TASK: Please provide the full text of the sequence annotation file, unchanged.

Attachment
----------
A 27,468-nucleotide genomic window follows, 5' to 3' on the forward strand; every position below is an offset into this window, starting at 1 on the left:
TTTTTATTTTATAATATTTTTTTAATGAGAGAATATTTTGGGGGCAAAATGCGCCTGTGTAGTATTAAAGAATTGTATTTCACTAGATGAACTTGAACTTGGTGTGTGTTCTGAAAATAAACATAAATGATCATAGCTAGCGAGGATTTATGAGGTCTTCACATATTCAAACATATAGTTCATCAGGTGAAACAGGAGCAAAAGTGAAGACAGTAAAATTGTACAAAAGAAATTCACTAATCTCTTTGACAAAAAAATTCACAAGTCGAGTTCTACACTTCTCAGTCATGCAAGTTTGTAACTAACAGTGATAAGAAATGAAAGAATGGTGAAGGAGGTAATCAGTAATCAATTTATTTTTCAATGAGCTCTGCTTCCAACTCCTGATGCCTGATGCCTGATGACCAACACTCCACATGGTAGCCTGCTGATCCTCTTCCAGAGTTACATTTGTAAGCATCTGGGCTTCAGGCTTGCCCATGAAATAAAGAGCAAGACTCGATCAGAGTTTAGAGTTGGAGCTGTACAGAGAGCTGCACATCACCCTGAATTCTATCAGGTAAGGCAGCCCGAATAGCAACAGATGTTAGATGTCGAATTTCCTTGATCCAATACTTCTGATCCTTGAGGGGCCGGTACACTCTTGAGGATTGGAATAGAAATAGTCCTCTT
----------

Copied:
A 27,468-nucleotide genomic window follows, 5' to 3' on the forward strand; every position below is an offset into this window, starting at 1 on the left:
TTTTTATTTTATAATATTTTTTTAATGAGAGAATATTTTGGGGGCAAAATGCGCCTGTGTAGTATTAAAGAATTGTATTTCACTAGATGAACTTGAACTTGGTGTGTGTTCTGAAAATAAACATAAATGATCATAGCTAGCGAGGATTTATGAGGTCTTCACATATTCAAACATATAGTTCATCAGGTGAAACAGGAGCAAAAGTGAAGACAGTAAAATTGTACAAAAGAAATTCACTAATCTCTTTGACAAAAAAATTCACAAGTCGAGTTCTACACTTCTCAGTCATGCAAGTTTGTAACTAACAGTGATAAGAAATGAAAGAATGGTGAAGGAGGTAATCAGTAATCAATTTATTTTTCAATGAGCTCTGCTTCCAACTCCTGATGCCTGATGCCTGATGACCAACACTCCACATGGTAGCCTGCTGATCCTCTTCCAGAGTTACATTTGTAAGCATCTGGGCTTCAGGCTTGCCCATGAAATAAAGAGCAAGACTCGATCAGAGTTTAGAGTTGGAGCTGTACAGAGAGCTGCACATCACCCTGAATTCTATCAGGTAAGGCAGCCCGAATAGCAACAGATGTTAGATGTCGAATTTCCTTGATCCAATACTTCTGATCCTTGAGGGGCCGGTACACTCTTGAGGATTGGAATAGAAATAGTCCTCTT